Soleimani was a monster, says Trump, as pressure grows to disclose intelligence
Donald Trump said that his decision saved American lives.
US President Donald Trump has said his decision to order the killing of top Iranian general Qassem Soleimani has saved a lot of lives, calling Gen Soleimani “a monster”.
Mr Trump and his top advisers are under pressure to disclose more detail about the intelligence that led to the killing, which has greatly heightened tension with Tehran.
Mr Trump said Tuesday that his decision saved American lives and that members of Congress will be briefed on the reasons for the US attack.
He's been called a monster, and he was a monster, and he's no longer a monster, he's dead Donald Trump
“We saved a lot of lives,” he said. “They were planning something.”
So far, Mr Trump and top national security officials have justified the air strike with general statements about the threat posted by Gen Soleimani, who commanded proxy forces outside Iran and was responsible for the deaths of American troops in Iraq.
But the details have been scarce.
Mr Trump said: “He’s been called a monster, and he was a monster, and he’s no longer a monster, he’s dead.
“And that’s a good thing for a lot of countries. He was planning a very big attack, and a very bad attack for us and other people, and we stopped him and I don’t think anybody can complain about it.”
Gen Soleimani was targeted while he was at an airport in Baghdad with Abu Mahdi al-Muhandis, a veteran Iraqi militant who also was killed.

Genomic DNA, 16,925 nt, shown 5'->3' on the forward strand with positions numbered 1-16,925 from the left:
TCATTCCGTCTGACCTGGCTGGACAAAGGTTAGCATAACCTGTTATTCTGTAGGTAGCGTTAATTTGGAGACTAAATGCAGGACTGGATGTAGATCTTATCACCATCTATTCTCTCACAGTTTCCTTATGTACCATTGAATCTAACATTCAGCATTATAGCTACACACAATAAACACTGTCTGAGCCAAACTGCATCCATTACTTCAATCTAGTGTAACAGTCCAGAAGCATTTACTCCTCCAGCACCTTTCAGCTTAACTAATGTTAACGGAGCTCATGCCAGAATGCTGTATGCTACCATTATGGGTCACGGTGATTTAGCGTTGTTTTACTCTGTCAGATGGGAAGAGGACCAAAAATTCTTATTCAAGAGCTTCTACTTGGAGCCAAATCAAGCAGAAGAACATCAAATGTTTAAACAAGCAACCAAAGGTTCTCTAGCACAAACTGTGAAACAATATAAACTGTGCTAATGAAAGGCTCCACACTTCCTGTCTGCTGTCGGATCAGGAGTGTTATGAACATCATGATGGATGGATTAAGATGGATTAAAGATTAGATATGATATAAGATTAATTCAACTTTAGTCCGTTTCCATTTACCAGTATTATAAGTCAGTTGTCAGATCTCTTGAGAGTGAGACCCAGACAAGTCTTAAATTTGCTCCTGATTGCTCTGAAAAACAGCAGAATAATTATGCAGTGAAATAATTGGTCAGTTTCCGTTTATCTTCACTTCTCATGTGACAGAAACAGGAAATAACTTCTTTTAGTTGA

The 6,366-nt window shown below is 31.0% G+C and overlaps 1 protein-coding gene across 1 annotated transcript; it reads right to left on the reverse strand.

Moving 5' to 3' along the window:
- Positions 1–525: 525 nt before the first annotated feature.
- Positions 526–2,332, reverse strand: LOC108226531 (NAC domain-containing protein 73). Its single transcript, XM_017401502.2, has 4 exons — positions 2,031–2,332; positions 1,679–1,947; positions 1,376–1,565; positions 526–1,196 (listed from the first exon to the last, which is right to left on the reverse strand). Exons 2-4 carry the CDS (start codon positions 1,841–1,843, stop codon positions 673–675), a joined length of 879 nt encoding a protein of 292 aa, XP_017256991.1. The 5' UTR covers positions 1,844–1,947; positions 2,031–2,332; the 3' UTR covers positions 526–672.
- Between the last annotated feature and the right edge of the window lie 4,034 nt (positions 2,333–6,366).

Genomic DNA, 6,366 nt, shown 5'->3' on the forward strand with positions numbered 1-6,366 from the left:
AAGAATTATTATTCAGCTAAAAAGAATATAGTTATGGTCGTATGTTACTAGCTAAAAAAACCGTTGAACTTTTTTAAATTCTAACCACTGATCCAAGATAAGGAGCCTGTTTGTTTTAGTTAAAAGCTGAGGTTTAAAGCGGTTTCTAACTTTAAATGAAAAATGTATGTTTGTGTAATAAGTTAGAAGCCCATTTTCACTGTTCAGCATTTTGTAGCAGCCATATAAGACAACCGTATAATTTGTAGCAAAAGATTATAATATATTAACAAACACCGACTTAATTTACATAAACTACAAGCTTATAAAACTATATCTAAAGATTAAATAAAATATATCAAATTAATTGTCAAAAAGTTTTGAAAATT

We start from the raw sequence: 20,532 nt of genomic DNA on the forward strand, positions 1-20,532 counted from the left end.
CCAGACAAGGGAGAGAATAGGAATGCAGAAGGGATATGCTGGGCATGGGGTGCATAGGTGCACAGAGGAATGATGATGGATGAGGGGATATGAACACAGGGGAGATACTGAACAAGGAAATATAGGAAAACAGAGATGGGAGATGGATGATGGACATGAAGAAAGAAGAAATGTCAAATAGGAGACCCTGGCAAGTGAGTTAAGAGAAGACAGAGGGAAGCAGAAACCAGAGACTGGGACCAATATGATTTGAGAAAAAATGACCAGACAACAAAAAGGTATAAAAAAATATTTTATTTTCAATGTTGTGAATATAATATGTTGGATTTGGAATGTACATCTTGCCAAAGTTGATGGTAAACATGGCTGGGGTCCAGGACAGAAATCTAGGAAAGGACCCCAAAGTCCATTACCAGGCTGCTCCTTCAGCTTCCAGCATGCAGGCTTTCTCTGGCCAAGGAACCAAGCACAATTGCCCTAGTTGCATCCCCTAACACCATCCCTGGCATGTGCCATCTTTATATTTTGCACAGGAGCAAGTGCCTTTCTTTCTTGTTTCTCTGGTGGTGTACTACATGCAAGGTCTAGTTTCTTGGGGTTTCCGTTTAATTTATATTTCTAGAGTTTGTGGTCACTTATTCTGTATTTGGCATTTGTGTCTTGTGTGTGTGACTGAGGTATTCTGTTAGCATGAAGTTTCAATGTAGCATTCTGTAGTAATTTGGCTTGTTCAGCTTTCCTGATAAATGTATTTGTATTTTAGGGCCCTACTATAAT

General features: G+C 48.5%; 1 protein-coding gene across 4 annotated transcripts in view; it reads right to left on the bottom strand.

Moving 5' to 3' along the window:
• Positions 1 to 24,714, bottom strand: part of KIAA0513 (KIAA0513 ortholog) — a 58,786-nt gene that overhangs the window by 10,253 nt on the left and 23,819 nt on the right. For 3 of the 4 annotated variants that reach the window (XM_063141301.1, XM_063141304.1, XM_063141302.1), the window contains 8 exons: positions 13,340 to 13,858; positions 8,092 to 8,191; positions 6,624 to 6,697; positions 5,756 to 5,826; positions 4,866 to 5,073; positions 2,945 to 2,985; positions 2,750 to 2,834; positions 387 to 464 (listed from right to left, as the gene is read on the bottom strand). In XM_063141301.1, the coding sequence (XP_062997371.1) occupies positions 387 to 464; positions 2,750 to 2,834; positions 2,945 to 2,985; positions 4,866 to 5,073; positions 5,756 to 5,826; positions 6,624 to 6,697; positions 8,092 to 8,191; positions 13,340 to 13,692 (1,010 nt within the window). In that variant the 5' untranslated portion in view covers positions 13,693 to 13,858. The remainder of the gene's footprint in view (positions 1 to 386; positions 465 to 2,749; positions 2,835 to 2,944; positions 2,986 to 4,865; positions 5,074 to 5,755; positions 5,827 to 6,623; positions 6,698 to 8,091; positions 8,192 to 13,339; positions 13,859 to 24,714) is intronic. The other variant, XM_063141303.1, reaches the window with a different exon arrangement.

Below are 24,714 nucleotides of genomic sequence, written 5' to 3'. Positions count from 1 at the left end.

Mr Trump said they were not in Baghdad to discuss holiday plans or visit a “’nice resort”, but were there to talk over “’bad business”.
The lack of detail does not sit well with Democrats, who recall how President George W. Bush justified his invasion of Iraq by accusing Saddam Hussein of having non-existent weapons of mass destruction.
Lawmakers in recent days have been pressing for more detail to explain why Mr Trump ordered the killing – a decision that previous administrations passed up because of fears it would unleash even more violence.
Gen Soleimani travelled frequently and relatively openly, with visits to Baghdad more frequent in recent months. He also often showed up in Syria, including along the border between Iraq and Syria.
Secretary of state Mike Pompeo said it was clear that Gen Soleimani was continuing his efforts to build a network of activities “that were going to lead potentially to the death of many more Americans”.
Defence secretary Mark Esper told reporters that Iranian threats against Americans were “’days away” from being executed.
Democratic lawmakers are not convinced.
Senate Minority Leader Chuck Schumer and Senator Bob Menendez, the top Democrat on the Senate foreign relations committee, called on Mr Trump to declassify the written notification the president sent to Congress after the fatal strike on Gen Soleimani.
The notification was required under the War Powers Resolution Act of 1973, which requires the president to report to Congress when American forces are sent into hostile or imminently hostile situations.
“It is critical that national security matters of such import be shared with the American people in a timely manner,” the senators wrote.
“An entirely classified notification is simply not appropriate in a democratic society, and there appears to be no legitimate justification for classifying this notification.”